Some of my earliest memories aren't just of my dad, they're of my dad and bikes. Growing up, my brother, Wes, and I lived to go pedal around the block with our dad. I remember those early pedal strokes vividly; I even remember the exact day our dad, Joe, took the training wheels off my 12" wheeled Murray BMX bike and pushed me through the front yard.
And directly into the neighbor's shrubbery. We got the hang of it eventually, however, and graduated from rides down Ninth Street to Deering's for 5 cent Tootsie Rolls to joining him on his 'training rides' behind the State Hospital. You have to give him plenty of credit for patience. We couldn't make it up the hills, nor could we be trusted to safely get down the rough and steep descents. Joe picked out a very short loop and told us to stick to the lap. At the time, I guessed it was maybe a mile long; today, I can assure you that it wasn't more than 100 yards, maximum. Still, after one lap together, he'd take off, doing dozens of laps in thirty minutes, with Wes and I plodding along and wondering if we'd ever, ever be able to keep up with the man who, we assumed, was the fastest bicycle rider in the world.
When we had a babysitter, we'd get to go the to the races and watch him. He raced at Shanty Creek, Sugar Loaf, all those early 90s events in Northern Michigan. Wes and I would be so proud to see our dad out on the course at the same time as riders like Tinker Juarez; we didn't really get all the categories yet. I know it meant a lot for him to have us there, too. I remember after one race, he joined the queue of riders at the results board (they used to print them out on paper way back in the day, kids!) and turn around with the biggest smile on his face I'd ever seen and shout, with both hands flashing three fingers, "Third place! Third place!". Sport class hero, but hey, he was my hero.
As we got older, we got faster. I will never forget the first time we dropped Joe. We used to ride the Leelanau Trail to Suttons Bay on the weekend. The way out was Stage One, the return leg was Stage Two, and we'd grab Clif Bars or Pop-Tarts at the gas station as a break in between. In those days, the trail wasn't paved all the way north, and we imagined that dirt and gravel stretch as a secteur of cobblestones, like we'd seen on TV watching Paris-Roubaix. It was a hot, dry day and when I countered Wes attack, Joe couldn't go with me; I rode up to Wes' wheel and we stayed clear all the way to Suttons Bay. I can distinctly remember looking back and seeing my dad's teal Giro helmet and dusty, dirty face just barely visible in front of huge cloud of twisting, thick dust being kicked up behind him. He was giving it all he had to catch us, and I don't doubt the immensity of the moment was lost on any of us.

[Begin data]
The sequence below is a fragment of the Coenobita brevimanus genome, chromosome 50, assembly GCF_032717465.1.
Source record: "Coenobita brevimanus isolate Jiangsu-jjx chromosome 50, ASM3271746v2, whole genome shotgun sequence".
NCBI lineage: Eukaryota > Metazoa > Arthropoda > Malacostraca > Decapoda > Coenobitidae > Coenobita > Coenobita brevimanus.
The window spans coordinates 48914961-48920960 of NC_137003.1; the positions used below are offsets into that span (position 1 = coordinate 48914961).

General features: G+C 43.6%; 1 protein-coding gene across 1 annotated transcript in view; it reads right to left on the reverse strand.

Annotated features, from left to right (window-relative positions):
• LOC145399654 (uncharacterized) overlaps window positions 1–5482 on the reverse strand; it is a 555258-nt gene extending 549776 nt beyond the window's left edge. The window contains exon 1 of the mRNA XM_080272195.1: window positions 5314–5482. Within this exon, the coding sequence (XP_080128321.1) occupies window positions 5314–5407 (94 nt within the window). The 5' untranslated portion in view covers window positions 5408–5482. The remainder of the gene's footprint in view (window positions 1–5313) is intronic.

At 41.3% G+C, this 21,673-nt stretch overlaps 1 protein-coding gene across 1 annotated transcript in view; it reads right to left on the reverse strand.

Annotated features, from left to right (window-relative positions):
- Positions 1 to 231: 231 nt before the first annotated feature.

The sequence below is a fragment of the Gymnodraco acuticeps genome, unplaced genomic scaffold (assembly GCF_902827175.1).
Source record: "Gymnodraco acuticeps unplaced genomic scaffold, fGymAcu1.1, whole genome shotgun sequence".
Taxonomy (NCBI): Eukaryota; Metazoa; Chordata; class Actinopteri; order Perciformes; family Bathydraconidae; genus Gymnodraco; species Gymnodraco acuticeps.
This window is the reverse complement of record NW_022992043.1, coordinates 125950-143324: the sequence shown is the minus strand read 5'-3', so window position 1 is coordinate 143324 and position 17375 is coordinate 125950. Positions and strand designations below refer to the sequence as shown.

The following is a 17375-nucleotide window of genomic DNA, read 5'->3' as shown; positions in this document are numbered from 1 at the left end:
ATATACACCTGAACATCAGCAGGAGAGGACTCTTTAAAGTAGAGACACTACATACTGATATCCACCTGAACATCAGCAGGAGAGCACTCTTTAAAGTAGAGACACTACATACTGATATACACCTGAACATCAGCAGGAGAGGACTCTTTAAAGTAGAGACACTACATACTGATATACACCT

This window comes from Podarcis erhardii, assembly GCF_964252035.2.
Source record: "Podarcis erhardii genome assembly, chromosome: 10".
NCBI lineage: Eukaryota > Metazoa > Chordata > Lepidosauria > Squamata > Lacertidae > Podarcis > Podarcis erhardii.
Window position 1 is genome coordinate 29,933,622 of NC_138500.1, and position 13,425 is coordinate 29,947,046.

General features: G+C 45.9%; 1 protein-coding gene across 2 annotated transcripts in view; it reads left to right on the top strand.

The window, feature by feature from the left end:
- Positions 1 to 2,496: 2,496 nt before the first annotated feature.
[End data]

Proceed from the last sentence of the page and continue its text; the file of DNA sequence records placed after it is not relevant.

In high school, Wes and I got away from cycling. Baseball, football, track all flew by, but cycling, and our dad, was waiting for us on the other side. It was my dad that let me borrow his bike to race the first-ever Barry-Roubaix, the first spring I was riding bikes again. He made it to almost all of our races, combining the roles of coach, soigneur, mechanic, and cheerleader. He'd hand us water bottles during races, clean our bikes when we got home, and no matter what the result was, he'd ask us if we had fun. To this day, that's the question he asks first; win or lose, it was about enjoying it.
Joe hasn't been able to ride much the past few years, and it's maybe a little fitting that one of his last big hit-outs was his first-ever Iceman Cometh Challenge. November is really late in the year to stay fit, so he'd never tried it before. I finally just signed him up and told him he was racing. It was 2014; every racer who was there knows how that day went. Through the cold, the rain, the frozen fingers, he finished, though I never doubted he'd do anything other than try his best...and have fun.
Today, take a second to thank your dad and maybe get the old man out for a pedal. Even if it's just around the block or down the street for some ice cream, we are incredibly lucky to have a sport that we can share with the people we love for our entire lives.
From everyone at the Iceman Cometh Challenge, have a very Happy Father's Day, and we'll see you in the woods soon.